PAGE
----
Bomb attack in Istanbul – Who’s really to blame?

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SHAFAQNA – Once more, Turkey was the victim of a terrifying terror attack this March 19 – yet another reminder that violence has become a language of choice among political factions, ethnic groups or even religious outfits.

At least five people, including the attacker, have been killed, and at least 36 others injured after a suicide bombing rocked the main shopping street in central Istanbul, according to the local governor.

Within minutes of the explosion, Turkish President Recep Erdogan was quick to point an angry finger at the Kurds: the PKK to be precise – a move many have argued plays directly in Ankara’s hands.

Following in the footsteps of many repressive regimes such as Saudi Arabia and Israel, Turkey has used national security to legitimize its oppression of minorities – in this instance the Kurds. In this rationale autocracies continue to abide by, it is often freedom fighters who are demonized, while the state is allowed to run murderous campaigns.

How many times have we heard officials rationalize genocide for national security?

At such a time when the Kurds have called on Ankara to hear their grievances, and heed their calls for self-governance, President Erdogan has worked to portray all Kurds as violent enemies of the state – a mean to an end, which allowed for the brutal crackdown Turkish security forces have carried against all Kurds: including women and children.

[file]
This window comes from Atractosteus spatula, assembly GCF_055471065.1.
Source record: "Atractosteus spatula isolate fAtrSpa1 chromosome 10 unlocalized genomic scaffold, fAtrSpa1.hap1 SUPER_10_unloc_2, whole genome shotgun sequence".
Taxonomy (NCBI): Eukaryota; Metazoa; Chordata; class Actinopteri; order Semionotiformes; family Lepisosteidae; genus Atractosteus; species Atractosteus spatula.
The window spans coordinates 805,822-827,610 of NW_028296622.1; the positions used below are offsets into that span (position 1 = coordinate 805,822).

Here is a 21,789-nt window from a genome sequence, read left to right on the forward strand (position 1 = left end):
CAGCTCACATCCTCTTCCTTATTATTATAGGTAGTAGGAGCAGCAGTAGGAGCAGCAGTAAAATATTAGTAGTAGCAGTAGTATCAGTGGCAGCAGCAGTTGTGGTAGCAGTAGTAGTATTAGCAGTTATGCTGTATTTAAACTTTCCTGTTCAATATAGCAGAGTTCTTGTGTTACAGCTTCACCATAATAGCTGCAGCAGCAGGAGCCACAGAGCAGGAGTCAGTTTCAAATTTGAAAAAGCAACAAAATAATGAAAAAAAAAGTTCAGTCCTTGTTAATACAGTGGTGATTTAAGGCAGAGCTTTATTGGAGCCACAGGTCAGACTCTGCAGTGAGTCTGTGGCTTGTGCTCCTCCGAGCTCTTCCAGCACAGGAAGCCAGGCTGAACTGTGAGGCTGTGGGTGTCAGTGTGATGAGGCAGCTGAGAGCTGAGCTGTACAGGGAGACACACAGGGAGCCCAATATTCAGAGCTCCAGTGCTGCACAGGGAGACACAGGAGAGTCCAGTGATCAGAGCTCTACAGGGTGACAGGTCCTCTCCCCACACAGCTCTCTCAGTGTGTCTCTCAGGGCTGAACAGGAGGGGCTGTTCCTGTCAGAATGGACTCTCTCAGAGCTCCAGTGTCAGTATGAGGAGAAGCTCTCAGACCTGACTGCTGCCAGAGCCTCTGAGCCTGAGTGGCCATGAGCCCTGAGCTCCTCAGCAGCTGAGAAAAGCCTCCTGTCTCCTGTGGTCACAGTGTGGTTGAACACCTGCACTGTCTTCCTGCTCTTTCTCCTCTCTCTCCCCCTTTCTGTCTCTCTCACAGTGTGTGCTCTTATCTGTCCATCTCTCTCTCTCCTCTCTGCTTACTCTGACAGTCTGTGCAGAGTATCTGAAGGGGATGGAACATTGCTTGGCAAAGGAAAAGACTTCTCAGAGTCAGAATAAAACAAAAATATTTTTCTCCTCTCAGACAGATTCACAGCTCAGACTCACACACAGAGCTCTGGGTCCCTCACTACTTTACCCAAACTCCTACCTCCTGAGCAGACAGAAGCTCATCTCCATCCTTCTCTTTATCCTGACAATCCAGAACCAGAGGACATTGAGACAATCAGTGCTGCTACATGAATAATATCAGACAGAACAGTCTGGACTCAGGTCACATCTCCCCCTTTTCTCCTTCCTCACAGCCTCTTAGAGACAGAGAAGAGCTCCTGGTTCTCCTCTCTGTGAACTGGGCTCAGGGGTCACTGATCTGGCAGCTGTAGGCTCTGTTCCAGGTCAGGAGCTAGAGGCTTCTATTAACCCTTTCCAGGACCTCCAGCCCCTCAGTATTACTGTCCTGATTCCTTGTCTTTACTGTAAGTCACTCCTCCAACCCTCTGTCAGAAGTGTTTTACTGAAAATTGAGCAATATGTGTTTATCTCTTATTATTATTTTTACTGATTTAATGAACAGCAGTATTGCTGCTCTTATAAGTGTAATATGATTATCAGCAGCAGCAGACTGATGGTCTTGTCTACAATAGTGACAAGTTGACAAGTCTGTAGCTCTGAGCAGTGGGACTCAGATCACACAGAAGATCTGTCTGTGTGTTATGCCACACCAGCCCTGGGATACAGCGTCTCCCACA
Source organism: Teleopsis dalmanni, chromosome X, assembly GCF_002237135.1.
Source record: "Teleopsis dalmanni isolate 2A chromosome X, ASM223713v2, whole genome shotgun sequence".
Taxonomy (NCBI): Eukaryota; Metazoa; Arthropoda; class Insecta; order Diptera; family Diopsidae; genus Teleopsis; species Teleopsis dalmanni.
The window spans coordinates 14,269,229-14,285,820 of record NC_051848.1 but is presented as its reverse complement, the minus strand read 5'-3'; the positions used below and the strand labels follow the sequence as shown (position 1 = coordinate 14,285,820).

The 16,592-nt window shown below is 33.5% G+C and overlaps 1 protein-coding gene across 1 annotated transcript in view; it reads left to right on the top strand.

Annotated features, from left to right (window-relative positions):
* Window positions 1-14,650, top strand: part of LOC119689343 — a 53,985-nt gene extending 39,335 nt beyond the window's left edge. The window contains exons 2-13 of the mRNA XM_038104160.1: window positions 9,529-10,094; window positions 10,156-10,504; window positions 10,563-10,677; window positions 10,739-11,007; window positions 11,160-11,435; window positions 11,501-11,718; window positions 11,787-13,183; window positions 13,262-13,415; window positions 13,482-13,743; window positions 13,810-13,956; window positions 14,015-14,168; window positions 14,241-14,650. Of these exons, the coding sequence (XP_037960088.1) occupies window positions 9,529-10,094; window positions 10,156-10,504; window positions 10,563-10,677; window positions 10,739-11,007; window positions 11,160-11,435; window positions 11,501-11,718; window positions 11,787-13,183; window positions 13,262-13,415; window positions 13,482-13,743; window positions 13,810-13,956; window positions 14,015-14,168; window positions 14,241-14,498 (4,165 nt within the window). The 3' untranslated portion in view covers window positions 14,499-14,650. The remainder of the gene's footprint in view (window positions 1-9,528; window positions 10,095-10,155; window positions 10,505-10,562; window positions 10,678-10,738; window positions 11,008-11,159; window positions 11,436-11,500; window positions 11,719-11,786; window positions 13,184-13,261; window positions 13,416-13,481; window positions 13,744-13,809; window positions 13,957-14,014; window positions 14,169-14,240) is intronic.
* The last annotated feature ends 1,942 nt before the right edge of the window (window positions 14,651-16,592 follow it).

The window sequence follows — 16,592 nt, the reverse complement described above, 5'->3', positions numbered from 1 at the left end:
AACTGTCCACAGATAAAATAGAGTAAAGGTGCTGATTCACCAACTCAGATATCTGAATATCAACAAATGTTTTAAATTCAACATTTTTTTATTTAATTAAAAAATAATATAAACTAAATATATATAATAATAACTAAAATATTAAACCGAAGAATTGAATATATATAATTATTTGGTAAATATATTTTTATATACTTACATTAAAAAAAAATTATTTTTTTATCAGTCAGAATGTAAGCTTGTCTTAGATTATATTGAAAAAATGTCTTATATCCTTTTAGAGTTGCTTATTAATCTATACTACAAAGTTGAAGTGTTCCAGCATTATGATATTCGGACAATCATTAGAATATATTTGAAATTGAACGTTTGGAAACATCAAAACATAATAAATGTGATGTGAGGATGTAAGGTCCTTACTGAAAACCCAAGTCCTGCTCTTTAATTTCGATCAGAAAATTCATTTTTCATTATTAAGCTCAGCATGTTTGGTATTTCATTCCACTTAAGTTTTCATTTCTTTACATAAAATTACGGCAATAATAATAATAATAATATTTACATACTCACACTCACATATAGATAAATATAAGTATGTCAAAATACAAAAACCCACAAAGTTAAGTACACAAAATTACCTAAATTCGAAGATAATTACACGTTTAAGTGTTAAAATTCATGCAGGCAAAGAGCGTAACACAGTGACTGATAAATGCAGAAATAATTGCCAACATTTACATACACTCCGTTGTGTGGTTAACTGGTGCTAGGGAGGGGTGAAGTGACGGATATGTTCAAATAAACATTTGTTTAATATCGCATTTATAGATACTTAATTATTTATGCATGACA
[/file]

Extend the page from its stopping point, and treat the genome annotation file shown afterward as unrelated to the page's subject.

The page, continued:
In the name of political control, and territorial hegemony minorities’ desperate bid for social justice has been mislabelled under terrorism. And while of course no one can deny that a terror attack did in fact take place, the Kurds are not necessarily to blame. Jumping to such conclusions only serve Ankara’s interests; and this in itself is highly suspicious.

Furthermore, other groups may well have carried the attack: Daesh for example would be a logical suspect.

Again, if Turkey has been keen to wield Terror as a weapon of mass-destabilization against Syria, and to some extent Iraq, it is very possible that Ankara’s radical alliance with Daesh has now come to haunt it. After all the likes of Daesh, and al-Qaeda are not exactly rational when it comes to their thirst for control. What of Turkey’s policies had only serve to make the country vulnerable to a terror takeover? It would not be the first time a stable nation falls victim of the Black Flag Army ….

Turkey’s security flare-up is not a simple case of Terror …

But here is an issue we ought to consider: Terrorism is becoming a rule, rather than an exception.

What is it about our society that pushes groups and individuals to resort to terrorism instead of engaging in talks?

By Catherine Shakdam for Shafaqna

 

 

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